Vaccine development

By definition, vaccines are preparations that protect from a certain infectious microorganism. Most vaccines are composed of an attenuated or killed form of this microorganism or one of its proteins. Most vaccines are used prophylactic, i.e. to prevent a future infection or to alleviate its symptoms. Vaccines against microbes associated with forms of cancer (like HPV, HBV, EBV and Helicobacter pylori) that protect from developing the disease are also referred to as ‘cancer vaccines’.

Vaccines are also among the most cost-effective drugs if the risk to develop a certain disease without being vaccinated is relatively high. For EBV two groups of individuals can be defined that fulfill this prerequisite and that, consequently, would benefit most from an effective EBV vaccine:

  1. Adolescents and adults who had not been in contact with the virus previously. These people are at risk to develop infectious mononucleosis upon infection, an acute infectious disease and also an independent risk factor for certain forms of lymphoma later in life.
  2. EBV-negative immuncompromised patients like those undergoing organ or bone marrow transplantation. They are at extremely high risk to develop EBV-associated lymphoproliferative diseases which could most presumably be prevented by vaccination, and thus seroconversion, prior to immunosuppression.

Coexistence of primates and there herpes viruses for millions of years has allowed the viruses to develop sophisticated strategies to evade the host’s immune responses and to persist for the life of the individual. Thus, it seems unlikely that herpes viral vaccines will achieve sterilizing immunity and the aim of vaccination is prevention of disease rather than infection.

EBV vaccine candidates that currently are or had been under development so far, rely on the administration of a single EBV protein or fragments thereof, either in the form of synthetic peptides or via gene vectors such as genetically altered vaccinia viruses. The EBV protein mostly used in these formulation is gp350, a glycosylated envelop protein that mediates binding of virus particle to CD21 on target cells. gp350-vaccines induce specific antibodies and probably also relieve the symptoms of infectious mononucleosis. However, since gp350 is normally not expressed on EBV-infected tumor cells, they will not prevent the development of cancer.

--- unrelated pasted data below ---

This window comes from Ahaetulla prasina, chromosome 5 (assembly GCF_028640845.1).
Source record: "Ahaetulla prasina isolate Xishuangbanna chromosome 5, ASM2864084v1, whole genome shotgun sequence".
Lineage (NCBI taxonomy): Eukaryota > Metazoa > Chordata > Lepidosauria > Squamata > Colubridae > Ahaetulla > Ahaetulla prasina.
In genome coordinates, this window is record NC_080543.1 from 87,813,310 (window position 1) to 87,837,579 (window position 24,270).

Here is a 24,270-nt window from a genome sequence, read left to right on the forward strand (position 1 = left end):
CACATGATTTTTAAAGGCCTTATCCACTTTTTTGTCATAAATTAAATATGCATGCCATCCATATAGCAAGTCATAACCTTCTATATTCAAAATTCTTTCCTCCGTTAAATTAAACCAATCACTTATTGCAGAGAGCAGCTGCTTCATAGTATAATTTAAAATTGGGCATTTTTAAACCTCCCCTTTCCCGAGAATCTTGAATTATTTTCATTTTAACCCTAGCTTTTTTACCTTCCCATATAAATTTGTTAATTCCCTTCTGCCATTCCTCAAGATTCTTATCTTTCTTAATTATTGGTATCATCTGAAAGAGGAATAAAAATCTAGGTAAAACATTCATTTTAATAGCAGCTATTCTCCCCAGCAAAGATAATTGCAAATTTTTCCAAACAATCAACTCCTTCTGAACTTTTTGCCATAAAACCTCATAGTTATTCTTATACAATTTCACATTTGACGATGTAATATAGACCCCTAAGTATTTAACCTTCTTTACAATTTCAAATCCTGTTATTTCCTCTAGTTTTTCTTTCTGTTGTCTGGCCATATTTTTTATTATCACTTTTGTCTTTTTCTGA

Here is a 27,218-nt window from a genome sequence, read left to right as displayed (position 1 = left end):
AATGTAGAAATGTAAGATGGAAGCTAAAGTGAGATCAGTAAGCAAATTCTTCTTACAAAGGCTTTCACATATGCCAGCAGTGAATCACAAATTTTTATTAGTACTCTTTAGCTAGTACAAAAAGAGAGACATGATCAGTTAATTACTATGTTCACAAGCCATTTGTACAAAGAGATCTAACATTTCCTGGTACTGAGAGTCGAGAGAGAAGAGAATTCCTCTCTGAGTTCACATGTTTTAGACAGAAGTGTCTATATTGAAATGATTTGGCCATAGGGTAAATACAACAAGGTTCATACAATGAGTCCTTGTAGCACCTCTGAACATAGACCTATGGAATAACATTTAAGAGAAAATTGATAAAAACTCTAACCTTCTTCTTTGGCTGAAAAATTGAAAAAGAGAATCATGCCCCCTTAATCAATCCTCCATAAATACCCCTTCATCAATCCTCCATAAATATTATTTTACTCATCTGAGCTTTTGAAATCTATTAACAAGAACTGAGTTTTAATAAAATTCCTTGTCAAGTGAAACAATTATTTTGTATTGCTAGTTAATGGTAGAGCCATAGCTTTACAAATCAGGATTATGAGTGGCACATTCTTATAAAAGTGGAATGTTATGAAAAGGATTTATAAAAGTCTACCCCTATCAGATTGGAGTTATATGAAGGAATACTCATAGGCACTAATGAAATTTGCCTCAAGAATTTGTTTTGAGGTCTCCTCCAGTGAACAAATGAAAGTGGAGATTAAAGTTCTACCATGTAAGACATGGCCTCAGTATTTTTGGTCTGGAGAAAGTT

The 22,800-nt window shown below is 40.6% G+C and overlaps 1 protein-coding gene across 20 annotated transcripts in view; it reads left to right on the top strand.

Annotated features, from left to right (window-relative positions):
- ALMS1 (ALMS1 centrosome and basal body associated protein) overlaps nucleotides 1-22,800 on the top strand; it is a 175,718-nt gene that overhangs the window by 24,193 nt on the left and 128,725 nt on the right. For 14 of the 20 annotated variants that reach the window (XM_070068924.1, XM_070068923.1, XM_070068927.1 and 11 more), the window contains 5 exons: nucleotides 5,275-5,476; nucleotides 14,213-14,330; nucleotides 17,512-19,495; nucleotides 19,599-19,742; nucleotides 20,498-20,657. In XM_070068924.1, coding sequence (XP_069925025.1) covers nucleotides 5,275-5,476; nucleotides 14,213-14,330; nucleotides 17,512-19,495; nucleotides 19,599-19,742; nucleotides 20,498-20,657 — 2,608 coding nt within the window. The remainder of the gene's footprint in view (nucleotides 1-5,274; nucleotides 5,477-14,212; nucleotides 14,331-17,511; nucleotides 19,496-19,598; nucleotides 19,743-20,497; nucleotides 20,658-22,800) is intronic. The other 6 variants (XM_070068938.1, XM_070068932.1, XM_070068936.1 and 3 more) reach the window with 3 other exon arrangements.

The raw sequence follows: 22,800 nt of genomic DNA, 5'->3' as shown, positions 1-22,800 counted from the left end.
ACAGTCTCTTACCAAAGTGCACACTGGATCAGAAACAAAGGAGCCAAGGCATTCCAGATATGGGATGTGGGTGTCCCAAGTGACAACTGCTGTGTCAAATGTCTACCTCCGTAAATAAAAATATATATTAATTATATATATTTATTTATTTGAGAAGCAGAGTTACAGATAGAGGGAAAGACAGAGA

A virus-like particle based EBV vaccine

Live attenuated vaccines are the most effective vaccines known. They provoke immune responses of the cellular and humoral immune system and evoke long-lived immune responses. Attenuation of viruses is normally obtained by serial passages on permissive cells that support autonomous virus production. Unfortunately, a spontaneous lytic system is not known for EBV making the virus recalcitrant to classical methods of attenuation. Moreover, EBV is a tumor virus and several viral genes can contribute to tumor genesis.

We have therefore decided to develop an EBV vaccine candidate on the basis of virus-like particles (VLPs). VLPs contain most viral structural proteins, morphologically resemble the virus and thus induce a broad range of virus-specific immune responses like neutralizing antibodies in immunized individuals. But VLPs lack the viral genome and therefore are non-infectious.

We have established a technology to produce EBV-VLPs containing various viral proteins and RNA molecules. These VLPs have the same tropism as EBV, i.e. they efficiently interact with human B cells, reactivate EBV-specific immune responses in EBV-positive individuals, and induce the generation of EBV-specific antibodies and T cells in immunized animals including immune responses against viral proteins that are expressed in EBV-associated cancer. (more)